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WPL completes yearbook digitization with Digital Commonwealth

Date: 4/17/2012

April 16, 2012

By Chris Maza

WILBRAHAM — Can't find that old high school yearbook among the musty boxes in the attic or had it ruined when your basement flooded?

Never fear, the Wilbraham Public Library (WPL) is ready to help.

WPL recently completed a project in conjunction with Digital Commonwealth and the Boston Public Library to upload more than 50 years' worth of yearbooks to the Internet thanks to a grant made possible by the Massachusetts Board of Library Commissioners and funded by the Library Services and Technology Act.

"It was originally an idea [Library Director] Karen [Demers] had," Mary Bell, adult services librarian, told Reminder Publications. "Digital Commonwealth was offering help through a grant to those who joined for digitization of documents through the Boston Public Library. We looked at what we had and decided to take advantage of it."

What the library had was a large collection of Minnechaug Regional High School yearbooks dating pack to 1961, which the staff decided to digitize for easy reference.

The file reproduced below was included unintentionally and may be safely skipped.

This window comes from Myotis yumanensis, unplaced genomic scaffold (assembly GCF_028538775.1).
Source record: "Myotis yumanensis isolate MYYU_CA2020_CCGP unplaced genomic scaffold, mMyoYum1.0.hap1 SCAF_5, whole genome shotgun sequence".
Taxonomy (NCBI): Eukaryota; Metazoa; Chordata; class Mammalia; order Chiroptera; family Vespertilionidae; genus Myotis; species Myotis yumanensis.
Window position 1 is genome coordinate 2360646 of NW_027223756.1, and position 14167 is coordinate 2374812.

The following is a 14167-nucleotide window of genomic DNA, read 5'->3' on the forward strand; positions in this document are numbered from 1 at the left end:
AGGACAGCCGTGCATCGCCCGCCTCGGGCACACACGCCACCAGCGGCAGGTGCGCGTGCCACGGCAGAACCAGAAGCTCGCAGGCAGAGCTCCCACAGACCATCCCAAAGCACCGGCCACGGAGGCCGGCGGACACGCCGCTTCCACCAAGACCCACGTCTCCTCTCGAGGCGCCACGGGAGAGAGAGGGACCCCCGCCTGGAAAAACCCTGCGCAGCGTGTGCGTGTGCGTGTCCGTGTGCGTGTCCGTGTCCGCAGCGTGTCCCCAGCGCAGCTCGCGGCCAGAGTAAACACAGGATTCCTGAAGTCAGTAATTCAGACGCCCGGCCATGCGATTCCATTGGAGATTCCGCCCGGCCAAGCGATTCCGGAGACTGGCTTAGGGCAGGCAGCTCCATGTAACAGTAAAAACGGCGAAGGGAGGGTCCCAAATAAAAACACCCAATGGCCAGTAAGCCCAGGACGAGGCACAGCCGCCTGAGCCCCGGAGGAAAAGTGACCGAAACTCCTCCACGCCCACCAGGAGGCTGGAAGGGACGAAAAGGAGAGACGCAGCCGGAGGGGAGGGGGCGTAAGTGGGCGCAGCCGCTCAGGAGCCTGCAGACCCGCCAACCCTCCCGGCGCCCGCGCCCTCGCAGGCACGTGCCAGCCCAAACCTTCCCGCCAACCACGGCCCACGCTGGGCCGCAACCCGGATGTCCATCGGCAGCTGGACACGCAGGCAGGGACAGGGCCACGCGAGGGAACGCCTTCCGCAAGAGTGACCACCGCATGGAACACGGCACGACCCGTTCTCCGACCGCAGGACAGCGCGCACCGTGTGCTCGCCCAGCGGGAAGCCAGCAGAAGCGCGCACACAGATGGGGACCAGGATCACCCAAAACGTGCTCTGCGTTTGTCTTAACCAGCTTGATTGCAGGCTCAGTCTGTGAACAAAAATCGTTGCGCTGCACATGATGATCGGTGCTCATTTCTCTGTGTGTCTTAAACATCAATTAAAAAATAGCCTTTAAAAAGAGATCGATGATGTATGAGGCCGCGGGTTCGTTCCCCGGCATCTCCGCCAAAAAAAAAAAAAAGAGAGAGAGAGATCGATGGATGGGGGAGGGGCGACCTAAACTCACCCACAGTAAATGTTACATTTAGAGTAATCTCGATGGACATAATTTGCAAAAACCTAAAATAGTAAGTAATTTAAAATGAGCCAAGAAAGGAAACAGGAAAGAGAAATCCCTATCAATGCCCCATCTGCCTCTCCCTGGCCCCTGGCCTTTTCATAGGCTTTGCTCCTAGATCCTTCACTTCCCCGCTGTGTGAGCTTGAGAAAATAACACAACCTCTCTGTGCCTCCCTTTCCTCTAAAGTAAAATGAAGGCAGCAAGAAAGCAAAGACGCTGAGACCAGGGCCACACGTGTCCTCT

The collection includes every yearbook from 1961 to 2011, the most recent graduation year.

"We had almost every issue and the ones we didn't have we were able to acquire from the high school," Bell said. "The Boston Public Library did all of the pick up and actually had them sent to a company in California where they were digitized."

She also said the timing of the project fits in well with the construction of the new Minnechaug and the dismantling of the old school building.

"With the new school coming in, it seems like a very appropriate time to have a service like this that will allow people to take a look back at the past," Bell said.

While a relatively new addition to the library website, the yearbook section has become a popular destination. Every issue has been downloaded at least once, while 1970 and 1975 have proven to be the two most popular years.

"The response has been really good," Bell said. "We put an announcement for it up on our Facebook page and have gotten a lot of good feedback. One person thanked us because she had lost hers in a fire and some other people, I think, just like taking walks down memory lane."

She indicated she was not sure if future issues of the yearbook would be added to the online collection regularly.

"I don't know, but I certainly hope so, based on the response we've gotten," she said.

Whether it be more yearbooks or other pictures and documents, Bell said residents should check the website regularly for new additions.

"We're always trying to put new things out there on our local history page," she said.

To view the yearbooks, which can be viewed though an Internet browser as well as downloaded in several different formats, including PDF and for Kindle, visit the following website,

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